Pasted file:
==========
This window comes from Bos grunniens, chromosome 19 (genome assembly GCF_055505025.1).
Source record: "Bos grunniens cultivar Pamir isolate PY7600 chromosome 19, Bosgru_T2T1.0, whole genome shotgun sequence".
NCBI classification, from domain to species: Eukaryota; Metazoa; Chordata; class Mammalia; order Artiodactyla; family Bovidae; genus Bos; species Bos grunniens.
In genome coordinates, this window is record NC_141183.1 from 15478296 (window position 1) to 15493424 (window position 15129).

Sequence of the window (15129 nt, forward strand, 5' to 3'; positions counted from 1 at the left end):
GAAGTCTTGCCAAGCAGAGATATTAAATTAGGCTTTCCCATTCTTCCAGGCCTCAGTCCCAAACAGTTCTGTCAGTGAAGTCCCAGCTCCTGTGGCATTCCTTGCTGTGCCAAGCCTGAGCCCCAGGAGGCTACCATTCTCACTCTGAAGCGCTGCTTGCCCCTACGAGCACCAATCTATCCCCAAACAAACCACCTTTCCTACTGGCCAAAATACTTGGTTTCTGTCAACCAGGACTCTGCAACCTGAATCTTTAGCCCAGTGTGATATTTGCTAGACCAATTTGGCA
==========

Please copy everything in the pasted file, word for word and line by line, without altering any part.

This window comes from Bos grunniens, chromosome 19 (genome assembly GCF_055505025.1).
Source record: "Bos grunniens cultivar Pamir isolate PY7600 chromosome 19, Bosgru_T2T1.0, whole genome shotgun sequence".
NCBI classification, from domain to species: Eukaryota; Metazoa; Chordata; class Mammalia; order Artiodactyla; family Bovidae; genus Bos; species Bos grunniens.
In genome coordinates, this window is record NC_141183.1 from 15478296 (window position 1) to 15493424 (window position 15129).

Sequence of the window (15129 nt, forward strand, 5' to 3'; positions counted from 1 at the left end):
GAAGTCTTGCCAAGCAGAGATATTAAATTAGGCTTTCCCATTCTTCCAGGCCTCAGTCCCAAACAGTTCTGTCAGTGAAGTCCCAGCTCCTGTGGCATTCCTTGCTGTGCCAAGCCTGAGCCCCAGGAGGCTACCATTCTCACTCTGAAGCGCTGCTTGCCCCTACGAGCACCAATCTATCCCCAAACAAACCACCTTTCCTACTGGCCAAAATACTTGGTTTCTGTCAACCAGGACTCTGCAACCTGAATCTTTAGCCCAGTGTGATATTTGCTAGACCAATTTGGCA